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Hero’s welcome, at last

By Nicole Burns for the FCT

“I just let it go.”

When Robert Mays returned home from Vietnam in 1970, he didn’t find a hero’s welcome. Instead, protesters shouted cruel things to him and the other servicemen who flew into Seattle, Wash., one early morning. Maybe that’s why Mays said he doesn’t always feel appreciated by his country and why this week’s ceremony at Phil Campbell High School was only the second Veteran’s Day program he’s ever agreed to attend.

“It kind of aggravates you,” said Mays. “We got there at 5 o’clock in the morning. There were people lined up along the fence on the runway at the airport, and they were hollering out, ‘Baby killers!’ and ‘Murderer!’”

Protests and politics aside, the 1964 Phil Campbell High School alum proudly served as a U.S. Army Mobile Generator Operator Mechanic. At just 24 years old, Mays was the oldest in his company. His job description changed to explosives transporter when the first 22nd Delta Company, his company, received orders to cross into Cambodia. Mays became emotional talking about a lieutenant from Oklahoma, his friend, who died that first night in Cambodia.

At 24 years old, Mays was the oldest soldier in his company.
At 24 years old, Mays was the oldest soldier in his company.

“Boy, that first night. They had to call the medical evac to come get that lieutenant. He died on the way in. They radioed back. But there were five or six others that got shot up. I was thinking, there won’t be anybody left here to go back to Vietnam.”

Mays spent about three years in active duty that sent him around the world. He served in Vietnam, was stationed for a year in Massachusetts, and also went to England to participate in War Games.

Mays, a 1964 PCHS graduate, served as a U.S. Army Mobile Generator Operator Mechanic and an explosives transporter.
Mays, a 1964 PCHS graduate, served as a U.S. Army Mobile Generator Operator Mechanic and an explosives transporter.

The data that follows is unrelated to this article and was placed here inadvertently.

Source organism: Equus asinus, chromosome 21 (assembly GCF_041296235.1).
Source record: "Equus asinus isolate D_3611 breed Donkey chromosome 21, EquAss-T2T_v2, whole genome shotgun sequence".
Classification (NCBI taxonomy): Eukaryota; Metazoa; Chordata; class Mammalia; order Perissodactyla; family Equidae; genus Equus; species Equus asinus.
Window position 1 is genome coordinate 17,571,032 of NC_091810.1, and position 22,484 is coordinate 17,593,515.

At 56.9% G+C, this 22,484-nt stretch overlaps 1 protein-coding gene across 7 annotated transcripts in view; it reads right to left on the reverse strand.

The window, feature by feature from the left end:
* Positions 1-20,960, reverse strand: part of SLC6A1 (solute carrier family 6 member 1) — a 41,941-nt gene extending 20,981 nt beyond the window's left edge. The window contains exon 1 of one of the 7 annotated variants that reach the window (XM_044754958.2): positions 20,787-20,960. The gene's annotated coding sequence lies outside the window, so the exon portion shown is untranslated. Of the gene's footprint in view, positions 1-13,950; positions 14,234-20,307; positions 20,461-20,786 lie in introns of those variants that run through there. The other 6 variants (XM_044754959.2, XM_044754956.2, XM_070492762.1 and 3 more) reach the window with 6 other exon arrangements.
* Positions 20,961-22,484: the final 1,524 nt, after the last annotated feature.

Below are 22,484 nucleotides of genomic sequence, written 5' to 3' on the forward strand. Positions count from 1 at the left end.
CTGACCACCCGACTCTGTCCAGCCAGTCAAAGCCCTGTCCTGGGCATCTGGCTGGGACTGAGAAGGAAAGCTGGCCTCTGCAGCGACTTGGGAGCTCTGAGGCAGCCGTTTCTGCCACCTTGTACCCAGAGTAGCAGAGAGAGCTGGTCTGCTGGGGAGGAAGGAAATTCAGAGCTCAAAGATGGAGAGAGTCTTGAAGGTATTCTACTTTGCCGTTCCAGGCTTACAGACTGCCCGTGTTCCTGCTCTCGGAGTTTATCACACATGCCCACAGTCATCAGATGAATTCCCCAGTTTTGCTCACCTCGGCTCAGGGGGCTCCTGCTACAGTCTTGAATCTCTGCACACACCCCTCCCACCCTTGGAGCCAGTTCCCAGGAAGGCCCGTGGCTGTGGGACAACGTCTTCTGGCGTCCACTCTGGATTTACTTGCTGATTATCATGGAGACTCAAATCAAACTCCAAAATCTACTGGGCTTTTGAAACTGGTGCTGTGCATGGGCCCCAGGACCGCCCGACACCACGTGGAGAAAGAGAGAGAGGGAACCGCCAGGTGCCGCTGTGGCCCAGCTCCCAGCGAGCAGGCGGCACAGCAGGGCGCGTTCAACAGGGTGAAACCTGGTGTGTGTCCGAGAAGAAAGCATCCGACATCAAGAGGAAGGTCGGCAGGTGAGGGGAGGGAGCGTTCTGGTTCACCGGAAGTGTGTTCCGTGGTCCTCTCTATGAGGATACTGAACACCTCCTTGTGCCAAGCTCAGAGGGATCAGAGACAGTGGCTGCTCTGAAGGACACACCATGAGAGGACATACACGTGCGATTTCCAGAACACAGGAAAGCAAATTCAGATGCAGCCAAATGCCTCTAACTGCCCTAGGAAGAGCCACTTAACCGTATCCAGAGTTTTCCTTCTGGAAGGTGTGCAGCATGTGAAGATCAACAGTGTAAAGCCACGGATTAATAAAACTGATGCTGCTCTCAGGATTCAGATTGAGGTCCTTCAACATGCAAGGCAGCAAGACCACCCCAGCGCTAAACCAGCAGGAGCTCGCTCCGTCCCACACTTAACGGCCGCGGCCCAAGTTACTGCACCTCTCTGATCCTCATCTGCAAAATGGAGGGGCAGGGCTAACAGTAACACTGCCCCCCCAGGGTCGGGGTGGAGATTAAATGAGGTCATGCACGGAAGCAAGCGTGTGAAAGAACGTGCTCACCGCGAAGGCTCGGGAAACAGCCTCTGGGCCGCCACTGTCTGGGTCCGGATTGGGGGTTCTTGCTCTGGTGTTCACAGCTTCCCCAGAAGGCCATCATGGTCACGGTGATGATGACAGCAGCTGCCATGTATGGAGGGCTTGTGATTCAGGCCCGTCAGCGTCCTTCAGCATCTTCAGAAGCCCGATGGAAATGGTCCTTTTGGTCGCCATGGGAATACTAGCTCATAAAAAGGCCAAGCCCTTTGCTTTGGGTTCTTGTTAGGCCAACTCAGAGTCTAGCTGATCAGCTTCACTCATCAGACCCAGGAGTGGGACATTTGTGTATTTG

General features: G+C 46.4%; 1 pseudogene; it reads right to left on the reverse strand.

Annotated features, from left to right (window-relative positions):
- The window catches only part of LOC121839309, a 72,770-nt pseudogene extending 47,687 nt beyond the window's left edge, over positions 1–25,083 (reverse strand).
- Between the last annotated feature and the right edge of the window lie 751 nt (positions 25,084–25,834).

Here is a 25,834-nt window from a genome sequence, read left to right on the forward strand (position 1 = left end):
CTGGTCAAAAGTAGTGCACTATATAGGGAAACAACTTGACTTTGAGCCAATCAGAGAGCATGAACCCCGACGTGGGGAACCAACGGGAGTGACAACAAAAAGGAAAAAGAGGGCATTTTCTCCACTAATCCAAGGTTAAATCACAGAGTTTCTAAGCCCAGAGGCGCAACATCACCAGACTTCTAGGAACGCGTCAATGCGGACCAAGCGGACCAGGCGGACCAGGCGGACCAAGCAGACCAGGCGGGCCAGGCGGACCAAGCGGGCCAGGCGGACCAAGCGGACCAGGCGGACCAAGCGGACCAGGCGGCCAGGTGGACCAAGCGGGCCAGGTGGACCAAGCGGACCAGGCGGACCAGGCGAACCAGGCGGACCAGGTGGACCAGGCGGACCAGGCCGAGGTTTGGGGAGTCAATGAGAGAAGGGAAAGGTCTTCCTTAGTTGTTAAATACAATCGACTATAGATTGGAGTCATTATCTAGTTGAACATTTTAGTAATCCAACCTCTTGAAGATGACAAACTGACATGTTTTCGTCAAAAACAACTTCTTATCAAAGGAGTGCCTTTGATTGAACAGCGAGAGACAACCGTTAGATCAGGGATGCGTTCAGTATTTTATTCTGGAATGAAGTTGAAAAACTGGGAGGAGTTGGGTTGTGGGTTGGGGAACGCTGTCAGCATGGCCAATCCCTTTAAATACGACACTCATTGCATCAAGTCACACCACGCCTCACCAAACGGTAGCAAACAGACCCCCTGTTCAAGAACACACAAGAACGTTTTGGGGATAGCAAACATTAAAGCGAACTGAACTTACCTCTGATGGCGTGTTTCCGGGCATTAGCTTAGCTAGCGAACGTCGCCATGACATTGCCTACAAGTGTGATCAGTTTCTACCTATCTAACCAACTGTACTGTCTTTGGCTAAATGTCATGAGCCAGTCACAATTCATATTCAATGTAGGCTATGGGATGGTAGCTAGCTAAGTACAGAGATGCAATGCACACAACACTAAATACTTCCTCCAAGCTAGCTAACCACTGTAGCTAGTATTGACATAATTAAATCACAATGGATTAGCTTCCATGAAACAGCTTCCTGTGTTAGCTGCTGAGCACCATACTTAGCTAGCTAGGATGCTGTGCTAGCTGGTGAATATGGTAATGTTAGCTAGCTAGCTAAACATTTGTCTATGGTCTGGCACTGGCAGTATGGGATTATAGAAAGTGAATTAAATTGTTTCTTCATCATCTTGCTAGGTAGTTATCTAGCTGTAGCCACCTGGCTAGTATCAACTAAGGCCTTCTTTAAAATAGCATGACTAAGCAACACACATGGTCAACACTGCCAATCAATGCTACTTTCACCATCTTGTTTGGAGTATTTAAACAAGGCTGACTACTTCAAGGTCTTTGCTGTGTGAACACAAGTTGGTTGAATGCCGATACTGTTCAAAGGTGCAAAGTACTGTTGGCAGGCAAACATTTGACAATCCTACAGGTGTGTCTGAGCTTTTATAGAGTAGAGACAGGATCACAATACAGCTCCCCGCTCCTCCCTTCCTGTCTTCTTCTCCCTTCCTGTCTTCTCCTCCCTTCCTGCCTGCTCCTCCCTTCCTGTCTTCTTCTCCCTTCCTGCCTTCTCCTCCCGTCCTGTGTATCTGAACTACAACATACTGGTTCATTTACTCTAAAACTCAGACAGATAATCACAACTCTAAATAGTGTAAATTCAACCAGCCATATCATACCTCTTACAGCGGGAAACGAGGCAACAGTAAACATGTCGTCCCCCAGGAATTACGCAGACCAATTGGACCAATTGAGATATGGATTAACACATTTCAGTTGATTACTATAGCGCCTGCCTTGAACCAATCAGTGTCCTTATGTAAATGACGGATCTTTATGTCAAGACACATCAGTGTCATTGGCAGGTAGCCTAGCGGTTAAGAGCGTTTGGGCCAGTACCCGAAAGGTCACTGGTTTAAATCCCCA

On Tuesday, Mays was one 17 local veterans honored at the Phil Campbell High School Veteran’s Day program. PCHS alum Ted Eric Ergle echoed Mays’ feelings during the ceremony. “Vietnam has a special kind of veteran,” said Ergle. “They served to a seemingly ungrateful nation. They did not get the welcome home they deserved.” Ergle currently serves in the National Guard and was the special guest speaker for his alma mater’s ceremony.

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Ergle quoted John 15:13, which reads, “Greater love has no one than this, than to lay down one’s life for his friends.” Ergle became emotional as he gave tribute to the men and women who served before him and read through a history of lives lost during each time of war. “We have some really big boots to fill,” said Ergle. “This might be my only opportunity to thank you for your service. So, thank you.”

It was appreciation well-received by veterans, such as Mays, who said he was glad he agreed to attend this week’s ceremony. Ergle turned to the younger generation of students sitting in the PCHS bleachers listening to all being said and gave them a piece of advice. “If you’re lucky enough to have one of these heroes in your life, take the time to talk to them. They are living history.”

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